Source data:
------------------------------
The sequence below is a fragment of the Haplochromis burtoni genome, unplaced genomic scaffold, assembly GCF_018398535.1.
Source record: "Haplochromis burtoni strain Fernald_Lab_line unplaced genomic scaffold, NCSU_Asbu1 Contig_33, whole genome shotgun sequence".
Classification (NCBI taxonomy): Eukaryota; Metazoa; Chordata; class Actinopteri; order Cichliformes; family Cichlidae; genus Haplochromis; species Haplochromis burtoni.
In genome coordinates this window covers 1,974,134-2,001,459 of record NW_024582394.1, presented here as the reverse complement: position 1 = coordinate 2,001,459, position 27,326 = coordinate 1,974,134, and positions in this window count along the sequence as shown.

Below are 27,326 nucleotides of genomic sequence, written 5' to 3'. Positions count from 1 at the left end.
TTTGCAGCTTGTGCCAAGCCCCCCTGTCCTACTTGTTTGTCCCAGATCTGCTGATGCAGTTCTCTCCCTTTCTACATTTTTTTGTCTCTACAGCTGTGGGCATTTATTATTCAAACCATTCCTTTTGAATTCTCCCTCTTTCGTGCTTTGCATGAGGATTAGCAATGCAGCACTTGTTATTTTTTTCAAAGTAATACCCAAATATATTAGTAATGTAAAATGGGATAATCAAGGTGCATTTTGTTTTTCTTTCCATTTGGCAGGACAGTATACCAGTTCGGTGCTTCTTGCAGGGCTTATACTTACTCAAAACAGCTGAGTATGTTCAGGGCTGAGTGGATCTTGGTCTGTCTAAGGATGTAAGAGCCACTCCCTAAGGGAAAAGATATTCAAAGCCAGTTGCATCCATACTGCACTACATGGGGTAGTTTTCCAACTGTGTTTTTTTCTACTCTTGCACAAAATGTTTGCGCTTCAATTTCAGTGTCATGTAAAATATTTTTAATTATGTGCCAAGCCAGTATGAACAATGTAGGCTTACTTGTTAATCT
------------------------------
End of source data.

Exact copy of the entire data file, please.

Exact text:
The sequence below is a fragment of the Haplochromis burtoni genome, unplaced genomic scaffold, assembly GCF_018398535.1.
Source record: "Haplochromis burtoni strain Fernald_Lab_line unplaced genomic scaffold, NCSU_Asbu1 Contig_33, whole genome shotgun sequence".
Classification (NCBI taxonomy): Eukaryota; Metazoa; Chordata; class Actinopteri; order Cichliformes; family Cichlidae; genus Haplochromis; species Haplochromis burtoni.
In genome coordinates this window covers 1,974,134-2,001,459 of record NW_024582394.1, presented here as the reverse complement: position 1 = coordinate 2,001,459, position 27,326 = coordinate 1,974,134, and positions in this window count along the sequence as shown.

Below are 27,326 nucleotides of genomic sequence, written 5' to 3'. Positions count from 1 at the left end.
TTTGCAGCTTGTGCCAAGCCCCCCTGTCCTACTTGTTTGTCCCAGATCTGCTGATGCAGTTCTCTCCCTTTCTACATTTTTTTGTCTCTACAGCTGTGGGCATTTATTATTCAAACCATTCCTTTTGAATTCTCCCTCTTTCGTGCTTTGCATGAGGATTAGCAATGCAGCACTTGTTATTTTTTTCAAAGTAATACCCAAATATATTAGTAATGTAAAATGGGATAATCAAGGTGCATTTTGTTTTTCTTTCCATTTGGCAGGACAGTATACCAGTTCGGTGCTTCTTGCAGGGCTTATACTTACTCAAAACAGCTGAGTATGTTCAGGGCTGAGTGGATCTTGGTCTGTCTAAGGATGTAAGAGCCACTCCCTAAGGGAAAAGATATTCAAAGCCAGTTGCATCCATACTGCACTACATGGGGTAGTTTTCCAACTGTGTTTTTTTCTACTCTTGCACAAAATGTTTGCGCTTCAATTTCAGTGTCATGTAAAATATTTTTAATTATGTGCCAAGCCAGTATGAACAATGTAGGCTTACTTGTTAATCT